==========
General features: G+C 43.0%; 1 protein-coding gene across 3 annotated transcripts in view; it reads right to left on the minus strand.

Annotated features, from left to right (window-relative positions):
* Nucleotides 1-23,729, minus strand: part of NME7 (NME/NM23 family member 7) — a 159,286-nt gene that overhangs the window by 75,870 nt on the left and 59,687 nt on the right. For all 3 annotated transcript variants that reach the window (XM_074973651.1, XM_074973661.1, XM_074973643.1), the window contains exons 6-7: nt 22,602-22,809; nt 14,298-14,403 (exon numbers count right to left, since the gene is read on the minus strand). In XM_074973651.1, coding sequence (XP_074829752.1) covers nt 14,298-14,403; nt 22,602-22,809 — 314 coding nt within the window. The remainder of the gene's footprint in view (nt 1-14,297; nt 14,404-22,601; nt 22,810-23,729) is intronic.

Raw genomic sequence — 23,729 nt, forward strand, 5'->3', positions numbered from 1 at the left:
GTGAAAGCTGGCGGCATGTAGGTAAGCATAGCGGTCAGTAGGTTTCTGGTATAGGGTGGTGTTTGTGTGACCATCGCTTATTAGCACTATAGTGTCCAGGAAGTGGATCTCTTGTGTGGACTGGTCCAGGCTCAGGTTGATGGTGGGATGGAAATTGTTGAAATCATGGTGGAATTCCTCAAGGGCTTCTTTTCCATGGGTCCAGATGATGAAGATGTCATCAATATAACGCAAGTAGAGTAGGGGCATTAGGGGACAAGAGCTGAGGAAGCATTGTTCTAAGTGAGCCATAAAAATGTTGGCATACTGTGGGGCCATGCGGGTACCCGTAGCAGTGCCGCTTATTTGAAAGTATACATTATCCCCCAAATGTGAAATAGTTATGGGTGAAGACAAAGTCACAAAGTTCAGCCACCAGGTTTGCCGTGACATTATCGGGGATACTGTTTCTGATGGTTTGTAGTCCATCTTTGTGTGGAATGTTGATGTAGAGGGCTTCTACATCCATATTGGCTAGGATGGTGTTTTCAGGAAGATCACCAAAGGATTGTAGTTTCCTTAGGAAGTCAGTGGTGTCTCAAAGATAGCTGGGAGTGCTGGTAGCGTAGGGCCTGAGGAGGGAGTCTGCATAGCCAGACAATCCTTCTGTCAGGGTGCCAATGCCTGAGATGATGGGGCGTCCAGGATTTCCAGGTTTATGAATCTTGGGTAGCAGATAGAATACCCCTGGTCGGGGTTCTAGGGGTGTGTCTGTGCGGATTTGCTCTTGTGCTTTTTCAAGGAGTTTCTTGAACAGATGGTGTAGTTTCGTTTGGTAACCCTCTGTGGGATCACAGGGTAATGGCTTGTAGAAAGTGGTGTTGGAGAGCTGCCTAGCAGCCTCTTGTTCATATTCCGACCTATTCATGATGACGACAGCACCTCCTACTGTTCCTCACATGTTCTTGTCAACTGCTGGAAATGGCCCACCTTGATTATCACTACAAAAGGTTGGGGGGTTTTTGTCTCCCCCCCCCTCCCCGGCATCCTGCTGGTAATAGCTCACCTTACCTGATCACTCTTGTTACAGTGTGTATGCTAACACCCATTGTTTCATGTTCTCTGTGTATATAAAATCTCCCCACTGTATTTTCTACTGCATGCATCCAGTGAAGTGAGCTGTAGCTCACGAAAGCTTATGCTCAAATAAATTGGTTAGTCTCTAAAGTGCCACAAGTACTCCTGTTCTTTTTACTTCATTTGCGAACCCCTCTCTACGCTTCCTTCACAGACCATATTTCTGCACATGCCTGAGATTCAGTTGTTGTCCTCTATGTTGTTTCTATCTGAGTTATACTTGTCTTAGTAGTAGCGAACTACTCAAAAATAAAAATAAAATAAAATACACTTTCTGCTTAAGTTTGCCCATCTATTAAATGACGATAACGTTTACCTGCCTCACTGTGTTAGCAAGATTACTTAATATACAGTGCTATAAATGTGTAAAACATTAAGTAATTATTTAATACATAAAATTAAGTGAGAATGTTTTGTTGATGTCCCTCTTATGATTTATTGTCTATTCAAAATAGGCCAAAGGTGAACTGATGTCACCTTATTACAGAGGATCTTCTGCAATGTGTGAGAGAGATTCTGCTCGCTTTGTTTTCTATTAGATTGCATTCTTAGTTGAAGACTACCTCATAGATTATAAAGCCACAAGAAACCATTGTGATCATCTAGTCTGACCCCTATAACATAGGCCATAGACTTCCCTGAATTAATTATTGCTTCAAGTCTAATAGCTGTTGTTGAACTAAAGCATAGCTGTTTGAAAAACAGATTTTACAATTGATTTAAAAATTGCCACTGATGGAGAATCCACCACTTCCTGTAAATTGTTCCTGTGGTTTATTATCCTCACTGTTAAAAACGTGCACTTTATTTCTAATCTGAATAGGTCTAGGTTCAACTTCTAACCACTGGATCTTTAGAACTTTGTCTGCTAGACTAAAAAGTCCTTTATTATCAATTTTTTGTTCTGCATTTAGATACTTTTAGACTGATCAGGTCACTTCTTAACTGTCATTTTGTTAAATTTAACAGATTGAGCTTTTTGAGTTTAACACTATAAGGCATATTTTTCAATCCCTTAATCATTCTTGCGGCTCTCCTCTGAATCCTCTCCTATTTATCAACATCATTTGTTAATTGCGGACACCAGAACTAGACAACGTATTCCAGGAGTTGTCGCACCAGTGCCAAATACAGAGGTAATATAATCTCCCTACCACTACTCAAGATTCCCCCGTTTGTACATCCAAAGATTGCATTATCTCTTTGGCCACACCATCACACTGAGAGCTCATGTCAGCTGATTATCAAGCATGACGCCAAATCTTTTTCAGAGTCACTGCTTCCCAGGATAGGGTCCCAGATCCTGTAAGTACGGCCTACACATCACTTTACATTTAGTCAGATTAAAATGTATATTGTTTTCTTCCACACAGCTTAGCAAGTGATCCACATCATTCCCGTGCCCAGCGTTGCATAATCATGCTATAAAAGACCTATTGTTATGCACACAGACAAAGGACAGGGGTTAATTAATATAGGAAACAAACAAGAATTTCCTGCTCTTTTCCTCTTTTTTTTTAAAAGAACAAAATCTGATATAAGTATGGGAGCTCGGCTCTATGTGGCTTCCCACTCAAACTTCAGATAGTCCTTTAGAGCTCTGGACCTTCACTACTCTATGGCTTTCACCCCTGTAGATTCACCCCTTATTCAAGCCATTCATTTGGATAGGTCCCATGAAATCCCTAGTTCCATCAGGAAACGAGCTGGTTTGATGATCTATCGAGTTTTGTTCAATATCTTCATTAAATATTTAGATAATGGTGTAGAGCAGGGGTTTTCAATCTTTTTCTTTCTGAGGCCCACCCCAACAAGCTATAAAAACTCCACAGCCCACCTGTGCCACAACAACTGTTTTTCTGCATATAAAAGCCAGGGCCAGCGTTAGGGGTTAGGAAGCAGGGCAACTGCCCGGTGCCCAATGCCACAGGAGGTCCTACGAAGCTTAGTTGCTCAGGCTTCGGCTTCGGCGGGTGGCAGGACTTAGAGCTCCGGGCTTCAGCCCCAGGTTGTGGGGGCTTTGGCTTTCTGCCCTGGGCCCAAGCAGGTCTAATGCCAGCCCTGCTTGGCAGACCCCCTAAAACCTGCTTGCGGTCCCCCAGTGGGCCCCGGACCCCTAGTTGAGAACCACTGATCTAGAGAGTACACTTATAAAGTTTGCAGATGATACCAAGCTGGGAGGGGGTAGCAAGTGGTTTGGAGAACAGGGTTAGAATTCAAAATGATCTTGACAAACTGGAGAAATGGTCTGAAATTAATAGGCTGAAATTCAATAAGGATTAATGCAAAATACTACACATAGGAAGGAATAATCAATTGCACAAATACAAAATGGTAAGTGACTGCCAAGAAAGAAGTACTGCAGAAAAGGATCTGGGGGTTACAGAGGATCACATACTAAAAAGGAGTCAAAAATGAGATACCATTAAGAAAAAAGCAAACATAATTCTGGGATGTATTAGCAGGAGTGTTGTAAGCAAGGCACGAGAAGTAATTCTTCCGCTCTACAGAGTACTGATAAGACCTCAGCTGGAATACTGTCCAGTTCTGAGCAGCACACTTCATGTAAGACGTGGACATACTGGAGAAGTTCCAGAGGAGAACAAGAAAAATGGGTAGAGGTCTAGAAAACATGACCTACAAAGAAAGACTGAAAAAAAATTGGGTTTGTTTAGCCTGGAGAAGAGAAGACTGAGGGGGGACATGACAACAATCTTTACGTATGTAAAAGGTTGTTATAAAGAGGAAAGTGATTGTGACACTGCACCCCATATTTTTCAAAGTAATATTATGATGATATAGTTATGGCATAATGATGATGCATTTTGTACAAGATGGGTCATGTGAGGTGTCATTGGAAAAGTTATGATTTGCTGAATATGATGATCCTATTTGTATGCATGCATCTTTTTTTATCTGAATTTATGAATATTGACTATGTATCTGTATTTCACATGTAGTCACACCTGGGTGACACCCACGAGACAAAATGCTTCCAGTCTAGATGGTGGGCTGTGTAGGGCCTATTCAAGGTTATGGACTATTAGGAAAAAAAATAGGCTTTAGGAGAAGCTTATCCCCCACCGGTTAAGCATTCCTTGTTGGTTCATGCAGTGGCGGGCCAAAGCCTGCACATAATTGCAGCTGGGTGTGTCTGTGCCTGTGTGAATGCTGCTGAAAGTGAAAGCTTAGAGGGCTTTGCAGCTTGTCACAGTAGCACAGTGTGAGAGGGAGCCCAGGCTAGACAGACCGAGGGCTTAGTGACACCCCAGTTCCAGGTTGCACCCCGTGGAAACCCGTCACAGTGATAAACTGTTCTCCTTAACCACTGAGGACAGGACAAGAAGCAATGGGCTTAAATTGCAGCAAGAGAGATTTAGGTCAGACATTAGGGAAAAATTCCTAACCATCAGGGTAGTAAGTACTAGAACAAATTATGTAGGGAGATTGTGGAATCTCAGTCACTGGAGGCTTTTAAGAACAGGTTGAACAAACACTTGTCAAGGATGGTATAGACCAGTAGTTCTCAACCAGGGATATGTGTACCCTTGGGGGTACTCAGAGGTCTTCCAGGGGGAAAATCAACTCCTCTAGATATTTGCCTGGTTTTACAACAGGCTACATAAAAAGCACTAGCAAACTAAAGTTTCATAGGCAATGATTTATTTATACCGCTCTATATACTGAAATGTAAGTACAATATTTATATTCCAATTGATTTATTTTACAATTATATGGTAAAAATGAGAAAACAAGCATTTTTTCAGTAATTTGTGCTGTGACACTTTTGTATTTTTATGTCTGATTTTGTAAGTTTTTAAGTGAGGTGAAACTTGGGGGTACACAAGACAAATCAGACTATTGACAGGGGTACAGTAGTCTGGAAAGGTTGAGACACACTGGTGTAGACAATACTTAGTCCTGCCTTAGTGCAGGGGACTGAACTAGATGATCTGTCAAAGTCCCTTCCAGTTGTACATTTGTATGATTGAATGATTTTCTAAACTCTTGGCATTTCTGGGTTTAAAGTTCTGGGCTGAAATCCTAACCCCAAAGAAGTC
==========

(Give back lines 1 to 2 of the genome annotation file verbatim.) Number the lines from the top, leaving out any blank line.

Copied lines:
General features: G+C 43.0%; 1 protein-coding gene across 3 annotated transcripts in view; it reads right to left on the minus strand.

Annotated features, from left to right (window-relative positions):